Chemosensory communication in lizards may be based on multiple compounds coming from multiple sources. Both secretions from external epidermal glands, and internal cloacal glands and feces are known to convey information (sex, familiarity, body size, etc.) for conspecifics. However, although some compounds in femoral gland secretions have been characterized and their function examined, there is very little information on potential semiochemicals in cloacal products and feces. More importantly, it is not well-known whether the compounds and information from multiple sources are redundant, complementary, or different. We analyzed the lipids in femoral gland secretions and feces of male Carpetan rock lizards (Iberolacerta cyreni) and examined which compounds might predict body size. We found many compounds in feces, mainly steroids, alkanes, and branched alkanes, while the main compounds in femoral secretions were steroids and fatty acids. The body size of males was related to the proportions of some alkanes, alkenes, and terpenoids in feces, while it is related to the proportions of some steroids and fatty acids in femoral secretions. There were also differences in the chemical profiles of feces of males and females, which may allow sex recognition. Therefore, femoral secretions and feces may both inform on males’ sex and body size, but the chemical bases of this information are different depending on the source. Full article
(This article belongs to the Special Issue Ecology and Evolution of Chemical Communication in Lizards)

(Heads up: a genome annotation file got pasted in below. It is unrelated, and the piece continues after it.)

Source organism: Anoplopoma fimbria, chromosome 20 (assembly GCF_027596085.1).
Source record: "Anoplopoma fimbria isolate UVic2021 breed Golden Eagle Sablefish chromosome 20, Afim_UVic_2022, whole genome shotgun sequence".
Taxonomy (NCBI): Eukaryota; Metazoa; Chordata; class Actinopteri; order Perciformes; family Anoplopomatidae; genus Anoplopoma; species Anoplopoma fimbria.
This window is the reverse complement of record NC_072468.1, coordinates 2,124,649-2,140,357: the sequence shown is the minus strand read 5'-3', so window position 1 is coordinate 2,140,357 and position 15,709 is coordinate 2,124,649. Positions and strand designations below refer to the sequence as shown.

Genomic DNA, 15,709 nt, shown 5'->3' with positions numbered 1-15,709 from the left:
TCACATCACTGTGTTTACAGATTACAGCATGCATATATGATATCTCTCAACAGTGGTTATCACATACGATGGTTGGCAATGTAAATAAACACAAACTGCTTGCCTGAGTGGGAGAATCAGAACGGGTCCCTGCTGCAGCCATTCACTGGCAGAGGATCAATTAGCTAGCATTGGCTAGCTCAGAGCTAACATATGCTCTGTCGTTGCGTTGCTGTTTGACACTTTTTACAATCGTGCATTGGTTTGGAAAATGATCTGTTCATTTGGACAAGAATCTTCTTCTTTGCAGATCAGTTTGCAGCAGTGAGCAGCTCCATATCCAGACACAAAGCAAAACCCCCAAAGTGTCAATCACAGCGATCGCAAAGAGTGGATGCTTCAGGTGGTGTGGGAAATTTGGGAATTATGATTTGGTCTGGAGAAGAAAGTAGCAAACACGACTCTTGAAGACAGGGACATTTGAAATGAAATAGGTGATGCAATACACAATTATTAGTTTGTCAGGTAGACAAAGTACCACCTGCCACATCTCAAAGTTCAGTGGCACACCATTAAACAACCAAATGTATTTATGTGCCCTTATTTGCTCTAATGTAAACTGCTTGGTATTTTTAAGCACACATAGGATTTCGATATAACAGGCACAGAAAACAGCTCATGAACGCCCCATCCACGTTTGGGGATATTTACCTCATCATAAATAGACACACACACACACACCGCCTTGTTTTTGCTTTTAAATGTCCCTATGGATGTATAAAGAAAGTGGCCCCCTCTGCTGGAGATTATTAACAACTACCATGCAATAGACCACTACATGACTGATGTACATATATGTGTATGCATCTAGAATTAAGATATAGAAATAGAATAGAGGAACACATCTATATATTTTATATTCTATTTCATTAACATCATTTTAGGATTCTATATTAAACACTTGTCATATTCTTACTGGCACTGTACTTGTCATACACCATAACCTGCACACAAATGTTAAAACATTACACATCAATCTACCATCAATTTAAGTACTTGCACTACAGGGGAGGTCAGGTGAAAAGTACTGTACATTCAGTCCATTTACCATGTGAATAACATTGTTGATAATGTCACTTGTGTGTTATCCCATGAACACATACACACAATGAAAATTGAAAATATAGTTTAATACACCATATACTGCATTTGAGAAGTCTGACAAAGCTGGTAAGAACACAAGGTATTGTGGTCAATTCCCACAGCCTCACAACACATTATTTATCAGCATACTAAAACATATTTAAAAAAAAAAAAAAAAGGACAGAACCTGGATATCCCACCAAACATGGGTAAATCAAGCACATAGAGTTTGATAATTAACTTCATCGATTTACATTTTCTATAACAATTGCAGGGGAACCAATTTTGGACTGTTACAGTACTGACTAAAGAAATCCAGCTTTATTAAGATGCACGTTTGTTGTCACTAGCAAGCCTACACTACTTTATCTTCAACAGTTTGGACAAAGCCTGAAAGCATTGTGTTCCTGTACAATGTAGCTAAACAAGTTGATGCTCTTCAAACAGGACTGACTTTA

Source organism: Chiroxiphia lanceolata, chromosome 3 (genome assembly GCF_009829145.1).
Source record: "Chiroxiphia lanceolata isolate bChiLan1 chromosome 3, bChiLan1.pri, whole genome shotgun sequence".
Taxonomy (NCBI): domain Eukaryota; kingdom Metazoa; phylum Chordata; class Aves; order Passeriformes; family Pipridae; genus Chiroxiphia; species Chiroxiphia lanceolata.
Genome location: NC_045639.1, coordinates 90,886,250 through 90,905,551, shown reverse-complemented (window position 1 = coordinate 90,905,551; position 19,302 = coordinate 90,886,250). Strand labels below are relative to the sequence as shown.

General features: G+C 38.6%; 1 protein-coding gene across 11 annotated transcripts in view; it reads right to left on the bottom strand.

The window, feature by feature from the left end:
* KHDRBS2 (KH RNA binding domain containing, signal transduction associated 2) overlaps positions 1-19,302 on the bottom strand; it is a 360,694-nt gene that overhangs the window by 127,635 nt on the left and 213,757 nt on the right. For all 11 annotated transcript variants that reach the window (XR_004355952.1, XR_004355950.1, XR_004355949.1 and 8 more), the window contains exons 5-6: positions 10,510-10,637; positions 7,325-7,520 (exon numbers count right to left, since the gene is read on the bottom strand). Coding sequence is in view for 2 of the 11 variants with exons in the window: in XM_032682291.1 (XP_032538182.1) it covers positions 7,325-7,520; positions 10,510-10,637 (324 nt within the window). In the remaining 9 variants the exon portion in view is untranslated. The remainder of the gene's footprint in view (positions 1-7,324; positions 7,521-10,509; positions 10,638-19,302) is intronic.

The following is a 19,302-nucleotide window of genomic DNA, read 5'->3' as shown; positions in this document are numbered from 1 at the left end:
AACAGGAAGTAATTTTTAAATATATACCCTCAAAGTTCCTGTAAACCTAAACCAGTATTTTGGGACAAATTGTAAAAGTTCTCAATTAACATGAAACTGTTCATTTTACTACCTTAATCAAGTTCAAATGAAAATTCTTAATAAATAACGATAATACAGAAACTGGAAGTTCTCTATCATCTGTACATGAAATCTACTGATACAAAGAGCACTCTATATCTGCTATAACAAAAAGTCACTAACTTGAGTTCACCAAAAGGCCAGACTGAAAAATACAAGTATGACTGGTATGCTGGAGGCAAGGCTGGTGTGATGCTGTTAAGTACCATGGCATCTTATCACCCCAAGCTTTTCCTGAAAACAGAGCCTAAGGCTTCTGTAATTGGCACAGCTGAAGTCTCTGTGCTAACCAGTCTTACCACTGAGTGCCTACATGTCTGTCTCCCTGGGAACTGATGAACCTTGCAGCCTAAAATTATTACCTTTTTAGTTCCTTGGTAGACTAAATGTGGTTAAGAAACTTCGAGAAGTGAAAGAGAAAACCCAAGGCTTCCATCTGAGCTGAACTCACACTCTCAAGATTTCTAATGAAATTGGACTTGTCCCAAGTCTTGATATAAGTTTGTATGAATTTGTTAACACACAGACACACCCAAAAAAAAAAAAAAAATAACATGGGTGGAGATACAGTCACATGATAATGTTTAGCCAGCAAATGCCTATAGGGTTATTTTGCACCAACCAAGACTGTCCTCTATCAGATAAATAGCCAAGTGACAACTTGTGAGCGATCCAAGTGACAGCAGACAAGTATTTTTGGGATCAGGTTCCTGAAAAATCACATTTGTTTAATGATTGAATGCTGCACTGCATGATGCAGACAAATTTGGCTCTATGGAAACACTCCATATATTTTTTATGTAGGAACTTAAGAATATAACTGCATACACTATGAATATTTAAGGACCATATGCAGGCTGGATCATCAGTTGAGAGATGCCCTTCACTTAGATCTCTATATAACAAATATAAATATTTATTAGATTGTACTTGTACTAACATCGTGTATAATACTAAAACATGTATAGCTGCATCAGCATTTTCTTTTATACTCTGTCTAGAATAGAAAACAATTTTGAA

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15 pages, 2005 KiB  
Article
Population Scent Discrimination in Two Liolaemus Lizard Species: Exploring Ethological Isolation
by Antonieta Labra
Diversity 2023, 15(7), 831; https://doi.org/10.3390/d15070831 - 02 Jul 2023
Viewed by 830
Abstract
Reproductive isolating barriers are a crucial element in the speciation process. From these barriers, and among those acting early in the speciation process (premating), the ethological ones can play a pivotal role in isolating populations or closely related species. In fact, the high [...] Read more.
Reproductive isolating barriers are a crucial element in the speciation process. From these barriers, and among those acting early in the speciation process (premating), the ethological ones can play a pivotal role in isolating populations or closely related species. In fact, the high diversity of some taxa has been correlated with an elevated divergence in sexual signals, which facilitates isolation. The present study explored whether variation in chemical signals may contribute to the high diversity of Liolaemus lizards, a genus with more than 290 species. Specifically, population scent discrimination was investigated in two sympatric species, L. tenuis and L. lemniscatus, studying the response of closely located populations most likely from the same genetic lineages. Lizards of both species discriminated between scents of their own and different populations, and in some cases, scents from their own population were preferred. These results suggest a fast evolution of scents and/or of their discrimination, implying that the ethological barriers involving the chemical modality may evolve fast. The studied species, however, differed in the strength of the exhibited population scent discrimination, suggesting that the ethological barriers may evolve at different rates across species. It can be concluded that ethological barriers involving chemical modality may disrupt species’ cohesion, potentially contributing to Liolaemus diversification, in synergy or not with geographical barriers. Full article